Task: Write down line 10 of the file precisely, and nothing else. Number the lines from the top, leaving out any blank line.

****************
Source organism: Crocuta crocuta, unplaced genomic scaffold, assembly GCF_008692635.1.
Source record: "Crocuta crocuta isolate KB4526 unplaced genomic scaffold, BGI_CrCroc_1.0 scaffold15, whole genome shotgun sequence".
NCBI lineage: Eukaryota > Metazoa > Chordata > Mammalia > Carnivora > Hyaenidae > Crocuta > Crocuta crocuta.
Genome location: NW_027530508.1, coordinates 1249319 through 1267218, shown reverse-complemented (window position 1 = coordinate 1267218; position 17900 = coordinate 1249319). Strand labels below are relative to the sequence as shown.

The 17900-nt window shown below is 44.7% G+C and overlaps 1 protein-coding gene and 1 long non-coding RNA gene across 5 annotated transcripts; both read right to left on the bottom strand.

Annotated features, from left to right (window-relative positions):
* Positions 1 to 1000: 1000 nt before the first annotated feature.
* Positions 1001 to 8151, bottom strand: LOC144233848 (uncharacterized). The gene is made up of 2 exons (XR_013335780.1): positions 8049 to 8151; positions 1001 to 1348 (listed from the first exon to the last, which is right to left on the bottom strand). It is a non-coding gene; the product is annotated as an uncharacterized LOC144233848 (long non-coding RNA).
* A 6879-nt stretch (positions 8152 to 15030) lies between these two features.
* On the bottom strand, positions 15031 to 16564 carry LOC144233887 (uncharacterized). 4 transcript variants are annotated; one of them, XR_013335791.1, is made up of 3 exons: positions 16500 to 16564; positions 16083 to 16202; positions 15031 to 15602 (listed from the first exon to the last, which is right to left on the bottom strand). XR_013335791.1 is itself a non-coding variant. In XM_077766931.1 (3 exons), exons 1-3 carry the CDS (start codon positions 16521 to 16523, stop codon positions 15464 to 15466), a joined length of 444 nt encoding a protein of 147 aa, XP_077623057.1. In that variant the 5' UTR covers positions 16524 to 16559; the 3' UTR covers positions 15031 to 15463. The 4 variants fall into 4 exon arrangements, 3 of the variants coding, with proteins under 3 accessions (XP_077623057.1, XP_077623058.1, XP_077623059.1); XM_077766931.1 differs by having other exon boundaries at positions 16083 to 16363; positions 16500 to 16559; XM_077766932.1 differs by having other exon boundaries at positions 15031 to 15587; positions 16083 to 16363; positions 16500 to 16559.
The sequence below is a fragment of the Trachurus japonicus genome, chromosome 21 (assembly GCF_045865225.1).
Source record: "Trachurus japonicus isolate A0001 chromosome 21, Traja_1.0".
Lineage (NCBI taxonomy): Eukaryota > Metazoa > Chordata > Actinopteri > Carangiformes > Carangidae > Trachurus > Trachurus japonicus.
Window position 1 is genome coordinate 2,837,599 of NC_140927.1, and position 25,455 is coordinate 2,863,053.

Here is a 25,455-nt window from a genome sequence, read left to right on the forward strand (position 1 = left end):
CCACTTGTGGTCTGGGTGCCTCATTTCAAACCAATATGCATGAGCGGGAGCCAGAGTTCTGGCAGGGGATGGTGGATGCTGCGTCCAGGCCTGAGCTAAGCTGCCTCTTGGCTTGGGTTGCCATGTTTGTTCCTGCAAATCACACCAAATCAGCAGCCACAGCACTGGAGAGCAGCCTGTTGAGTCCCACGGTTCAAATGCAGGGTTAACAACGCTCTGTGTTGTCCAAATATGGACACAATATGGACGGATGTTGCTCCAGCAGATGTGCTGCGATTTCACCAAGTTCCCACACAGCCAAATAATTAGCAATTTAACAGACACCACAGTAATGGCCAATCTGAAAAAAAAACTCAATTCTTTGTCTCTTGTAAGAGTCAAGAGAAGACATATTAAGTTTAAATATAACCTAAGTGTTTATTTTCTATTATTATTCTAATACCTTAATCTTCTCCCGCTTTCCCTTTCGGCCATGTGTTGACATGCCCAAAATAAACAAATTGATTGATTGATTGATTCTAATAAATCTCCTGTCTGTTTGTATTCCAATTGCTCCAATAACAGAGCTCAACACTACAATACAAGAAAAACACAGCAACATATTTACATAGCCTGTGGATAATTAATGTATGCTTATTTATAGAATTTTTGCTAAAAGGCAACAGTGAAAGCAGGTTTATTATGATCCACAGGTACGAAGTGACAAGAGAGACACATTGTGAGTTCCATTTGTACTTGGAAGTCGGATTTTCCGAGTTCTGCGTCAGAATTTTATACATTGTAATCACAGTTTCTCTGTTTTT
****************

* On the bottom strand, positions 15031 to 16564 carry LOC144233887 (uncharacterized). 4 transcript variants are annotated; one of them, XR_013335791.1, is made up of 3 exons: positions 16500 to 16564; positions 16083 to 16202; positions 15031 to 15602 (listed from the first exon to the last, which is right to left on the bottom strand). XR_013335791.1 is itself a non-coding variant. In XM_077766931.1 (3 exons), exons 1-3 carry the CDS (start codon positions 16521 to 16523, stop codon positions 15464 to 15466), a joined length of 444 nt encoding a protein of 147 aa, XP_077623057.1. In that variant the 5' UTR covers positions 16524 to 16559; the 3' UTR covers positions 15031 to 15463. The 4 variants fall into 4 exon arrangements, 3 of the variants coding, with proteins under 3 accessions (XP_077623057.1, XP_077623058.1, XP_077623059.1); XM_077766931.1 differs by having other exon boundaries at positions 16083 to 16363; positions 16500 to 16559; XM_077766932.1 differs by having other exon boundaries at positions 15031 to 15587; positions 16083 to 16363; positions 16500 to 16559.